×
You will be redirected back to your article in seconds

Toronto: ‘A Season in France’ Examines Immigrant Issues

A high-school teacher fleeing his war-torn African nation finds refuge in France, only to learn that the life he tries to build there is fraught with fear, uncertainty, and the traumas of the life he left behind.

A Season in France,” the new feature by acclaimed Chadian helmer Mahamat-Saleh Haroun, is a timely portrait of lives scarred by war and migration, set against the backdrop of Europe’s ongoing refugee crisis.

Pic world premieres as part of the Special Presentations program at the Toronto Int’l. Film Festival. It’s the sixth appearance in Toronto for Haroun, who won the Grand Jury Prize in Cannes in 2010 for “A Screaming Man.”

Inspired by the story of a Chadian refugee in France who burned himself alive when his asylum request was rejected, Haroun describes “Season” as an effort to “tell the story of [the] invisible faces” of immigrants who arrive in Europe, hoping to rebuild their lives.

At a time when the refugee crisis has vexed European policy-makers and raised urgent questions about how the world responds to the suffering of millions fleeing war and unrest, the filmmaker describes the situation as “a human tragedy.”

“We can’t chase these people [away],” he says, citing the example of his native Chad, an impoverished nation which has welcomed an estimated 400,000 refugees. “It’s a question of compassion and humanity.”

“Season” tells the story of Abbas, a high-school teacher from the Central African Republic, who is forced to flee his country’s civil war. With his brother and his two young children, he attempts to find asylum in France. But memories of his past life – including a wife who was killed during the war – continue to haunt him, even as new love seems to offer him a chance at a fresh start.

Over the course of a celebrated career, Haroun has poignantly depicted the struggles of his native Chad. “Season” marks the first time he’s lensed a film entirely in France, enabling him to explore his own complicated relationships with both his native and adopted homelands.

“I know very well the reality of refugees looking for asylum,” says the helmer, who emigrated to France from Chad in the 1980s. “Thirty years ago, I was one of them.”

His latest film, he says, is a way “to let people enter the interior lives of asylum-seekers,” adding that if there is “no understanding, [there is] no compassion.”

More Film

  • Nadine Labaki

    Cannes: Nadine Labaki to Head Un Certain Regard Jury

    Lebanese filmmaker Nadine Labaki has been named president of the jury for Un Certain Regard in Cannes. The Festival said Labaki had been chosen after “moving hearts and minds at the last Festival de Cannes with her Academy Award- and Golden Globe-nominated ‘Capernaum,’ which won the Jury Prize.” The organizers noted Labaki’s films have all [...]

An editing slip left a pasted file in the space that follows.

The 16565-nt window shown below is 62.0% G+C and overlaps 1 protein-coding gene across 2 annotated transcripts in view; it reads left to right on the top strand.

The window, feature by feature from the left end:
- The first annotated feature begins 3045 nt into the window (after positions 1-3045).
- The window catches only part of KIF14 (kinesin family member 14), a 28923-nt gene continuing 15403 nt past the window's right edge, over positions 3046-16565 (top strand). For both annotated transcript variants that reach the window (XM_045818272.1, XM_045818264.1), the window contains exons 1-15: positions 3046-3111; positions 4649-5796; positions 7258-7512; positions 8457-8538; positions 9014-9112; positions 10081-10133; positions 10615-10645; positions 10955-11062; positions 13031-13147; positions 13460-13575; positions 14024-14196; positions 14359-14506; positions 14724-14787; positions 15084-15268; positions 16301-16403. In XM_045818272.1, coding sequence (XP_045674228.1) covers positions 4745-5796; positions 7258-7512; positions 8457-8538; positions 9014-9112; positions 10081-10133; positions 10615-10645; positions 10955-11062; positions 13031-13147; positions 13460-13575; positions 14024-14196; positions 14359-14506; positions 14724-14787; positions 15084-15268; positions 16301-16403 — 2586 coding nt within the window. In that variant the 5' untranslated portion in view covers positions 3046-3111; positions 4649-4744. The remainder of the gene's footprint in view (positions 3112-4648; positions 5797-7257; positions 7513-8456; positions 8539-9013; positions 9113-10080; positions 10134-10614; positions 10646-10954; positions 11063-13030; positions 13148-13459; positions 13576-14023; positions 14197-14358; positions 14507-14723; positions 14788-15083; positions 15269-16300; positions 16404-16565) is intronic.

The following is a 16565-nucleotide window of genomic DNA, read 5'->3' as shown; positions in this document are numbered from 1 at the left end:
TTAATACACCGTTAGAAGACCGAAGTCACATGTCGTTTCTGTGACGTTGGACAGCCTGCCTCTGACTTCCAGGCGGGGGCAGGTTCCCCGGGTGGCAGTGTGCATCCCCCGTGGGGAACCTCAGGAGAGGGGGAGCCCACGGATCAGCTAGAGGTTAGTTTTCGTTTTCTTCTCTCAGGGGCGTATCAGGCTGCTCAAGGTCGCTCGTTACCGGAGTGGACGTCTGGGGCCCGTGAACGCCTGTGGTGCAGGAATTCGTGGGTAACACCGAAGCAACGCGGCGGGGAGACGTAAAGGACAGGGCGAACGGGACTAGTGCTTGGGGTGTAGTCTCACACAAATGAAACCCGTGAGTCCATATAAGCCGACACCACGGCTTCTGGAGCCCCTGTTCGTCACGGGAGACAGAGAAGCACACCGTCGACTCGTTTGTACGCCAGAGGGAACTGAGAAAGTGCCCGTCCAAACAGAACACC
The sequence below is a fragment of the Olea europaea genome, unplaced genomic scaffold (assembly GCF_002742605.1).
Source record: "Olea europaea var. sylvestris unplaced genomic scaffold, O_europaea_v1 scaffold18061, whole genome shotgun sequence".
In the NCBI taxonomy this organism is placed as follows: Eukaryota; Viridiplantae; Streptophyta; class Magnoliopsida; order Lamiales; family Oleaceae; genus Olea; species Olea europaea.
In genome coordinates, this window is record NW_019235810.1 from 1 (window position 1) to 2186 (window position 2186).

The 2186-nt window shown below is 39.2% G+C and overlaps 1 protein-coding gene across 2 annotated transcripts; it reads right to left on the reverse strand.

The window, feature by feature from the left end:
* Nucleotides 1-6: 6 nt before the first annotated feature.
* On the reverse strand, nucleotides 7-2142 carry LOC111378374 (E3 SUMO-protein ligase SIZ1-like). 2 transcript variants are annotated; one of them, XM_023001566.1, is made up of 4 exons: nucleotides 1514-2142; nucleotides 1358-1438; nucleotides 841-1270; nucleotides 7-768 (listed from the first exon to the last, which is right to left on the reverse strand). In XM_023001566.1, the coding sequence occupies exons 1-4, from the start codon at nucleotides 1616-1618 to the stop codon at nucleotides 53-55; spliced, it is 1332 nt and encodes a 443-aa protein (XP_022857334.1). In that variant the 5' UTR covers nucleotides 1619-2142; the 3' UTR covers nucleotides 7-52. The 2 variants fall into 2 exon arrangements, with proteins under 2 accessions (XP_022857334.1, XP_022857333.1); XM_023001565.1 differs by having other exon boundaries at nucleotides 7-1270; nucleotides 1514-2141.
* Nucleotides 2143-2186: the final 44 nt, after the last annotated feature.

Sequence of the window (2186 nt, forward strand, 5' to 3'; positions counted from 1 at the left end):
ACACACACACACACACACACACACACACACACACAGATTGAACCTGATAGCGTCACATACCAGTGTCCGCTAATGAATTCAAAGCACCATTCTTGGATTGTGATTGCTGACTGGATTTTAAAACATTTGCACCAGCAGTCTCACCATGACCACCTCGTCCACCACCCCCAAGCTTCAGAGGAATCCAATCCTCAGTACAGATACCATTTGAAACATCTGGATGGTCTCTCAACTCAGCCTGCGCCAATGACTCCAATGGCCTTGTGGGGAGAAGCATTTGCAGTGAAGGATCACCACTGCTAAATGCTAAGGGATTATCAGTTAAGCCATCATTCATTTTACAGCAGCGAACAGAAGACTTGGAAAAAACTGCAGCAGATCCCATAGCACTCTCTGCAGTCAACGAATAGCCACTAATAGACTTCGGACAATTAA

• Osmosis

    Netflix Unveils Four More French Originals, 'Gims,' 'Anelka,' 'Move,' 'Of Earth And Blood'

    As it prepares to open a fully-staffed office in France and ramp up its investment in local originals, Netflix has unveiled three new documentaries, “Move” (working title), “Gims” (working title), and “Anelka” (working title), and the feature film “Of Earth And Blood” while at Series Mania in Lille. Announced during a panel with Netflix’s commissioning [...]

  • Miramax Developing 'I Won't Be Home

    Film News Roundup: Miramax Developing 'I Won't Be Home for Christmas'

    In today’s film news roundup, “I Won’t Be Home for Christmas” is in the works, the NFL has made a documentary about female team owners and D Street Pictures has signed Kenny Gage and Devon Downs to direct the dance feature “Move.” HOLIDAY PROJECT Miramax has acquired film rights to Lauren Iungerich’s holiday-themed screenplay “I [...]

  • Michael B. Jordan arrives at the

    Michael B. Jordan to Star in Warner Bros.' 'Methuselah' Movie

    Michael B. Jordan will produce and star in a “Methuselah” movie for Warner Bros., based on the Biblical story of a man who lived to be 969 years old. Jordan will produce through his Outlier Society production company along with Heyday’s David Heyman and Jeffrey Clifford. Warner Bros. has been developing the project for many [...]

  • Davids Chief Piera Detassis on Revamping

    Davids Chief Piera Detassis on Revamping Italy's Top Film Awards

    Piera Detassis recently became the first woman to head the David di Donatello Awards, Italy’s equivalent of the Oscars. Since then she’s been busy overhauling the inner workings of the prizes that will be awarded on Wednesday. Detassis, also the editor of Italian film publication Ciak, spoke exclusively to Variety about the challenges she’s faced [...]

  • Matteo Garrone's 'Dogman' Leads Davids Awards

    Matteo Garrone's 'Dogman' Leads Davids Awards Race

    With 15 nominations Matteo Garrone’s “Dogman” leads the pack of contenders for Italy’s David di Donatello Awards in a watershed year for the country’s top film nods that sees highbrow auteur titles reaping most of the David love just as local box-office grosses hit an all-time low. Garrone’s gritty revenge drama is followed closely with [...]

  • steven spielberg Apple TV Plus

    Steven Spielberg's Apple Appearance Riles Up Social Media: 'Big Old Mixed Message'

    Many Hollywood heavyweights flocked to Apple’s Cupertino, Calif. headquarters to help reveal the tech giant’s revamped steaming service Apple TV+ on Monday — but one such legend was so polarizing he became a national trending topic on Twitter for simply showing his face. Steven Spielberg was the first to appear in a dramatic short film [...]

More From Our Brands

Access exclusive content